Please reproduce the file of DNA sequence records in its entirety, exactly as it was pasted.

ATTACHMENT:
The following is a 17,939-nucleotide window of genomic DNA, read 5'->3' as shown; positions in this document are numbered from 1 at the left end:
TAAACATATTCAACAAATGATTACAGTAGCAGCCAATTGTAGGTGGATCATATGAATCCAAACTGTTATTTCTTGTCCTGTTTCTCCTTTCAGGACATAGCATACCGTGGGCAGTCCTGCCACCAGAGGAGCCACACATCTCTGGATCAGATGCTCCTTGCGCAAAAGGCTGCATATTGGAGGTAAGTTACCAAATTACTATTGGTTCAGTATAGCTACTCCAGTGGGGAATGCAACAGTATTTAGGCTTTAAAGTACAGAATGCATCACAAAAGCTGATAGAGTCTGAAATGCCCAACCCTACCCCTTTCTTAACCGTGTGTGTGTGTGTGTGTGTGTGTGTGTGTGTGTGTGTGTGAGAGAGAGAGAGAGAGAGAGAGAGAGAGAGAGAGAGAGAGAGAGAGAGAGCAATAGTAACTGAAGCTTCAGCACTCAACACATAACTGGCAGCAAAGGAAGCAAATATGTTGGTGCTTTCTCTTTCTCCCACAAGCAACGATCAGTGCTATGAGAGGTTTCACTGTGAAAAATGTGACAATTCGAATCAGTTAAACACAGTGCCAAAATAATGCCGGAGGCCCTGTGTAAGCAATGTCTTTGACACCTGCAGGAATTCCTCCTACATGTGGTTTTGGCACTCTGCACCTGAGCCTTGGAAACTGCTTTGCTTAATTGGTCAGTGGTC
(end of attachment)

The following is a 17,939-nucleotide window of genomic DNA, read 5'->3' as shown; positions in this document are numbered from 1 at the left end:
TAAACATATTCAACAAATGATTACAGTAGCAGCCAATTGTAGGTGGATCATATGAATCCAAACTGTTATTTCTTGTCCTGTTTCTCCTTTCAGGACATAGCATACCGTGGGCAGTCCTGCCACCAGAGGAGCCACACATCTCTGGATCAGATGCTCCTTGCGCAAAAGGCTGCATATTGGAGGTAAGTTACCAAATTACTATTGGTTCAGTATAGCTACTCCAGTGGGGAATGCAACAGTATTTAGGCTTTAAAGTACAGAATGCATCACAAAAGCTGATAGAGTCTGAAATGCCCAACCCTACCCCTTTCTTAACCGTGTGTGTGTGTGTGTGTGTGTGTGTGTGTGTGTGTGTGTGAGAGAGAGAGAGAGAGAGAGAGAGAGAGAGAGAGAGAGAGAGAGAGAGAGCAATAGTAACTGAAGCTTCAGCACTCAACACATAACTGGCAGCAAAGGAAGCAAATATGTTGGTGCTTTCTCTTTCTCCCACAAGCAACGATCAGTGCTATGAGAGGTTTCACTGTGAAAAATGTGACAATTCGAATCAGTTAAACACAGTGCCAAAATAATGCCGGAGGCCCTGTGTAAGCAATGTCTTTGACACCTGCAGGAATTCCTCCTACATGTGGTTTTGGCACTCTGCACCTGAGCCTTGGAAACTGCTTTGCTTAATTGGTCAGTGGTC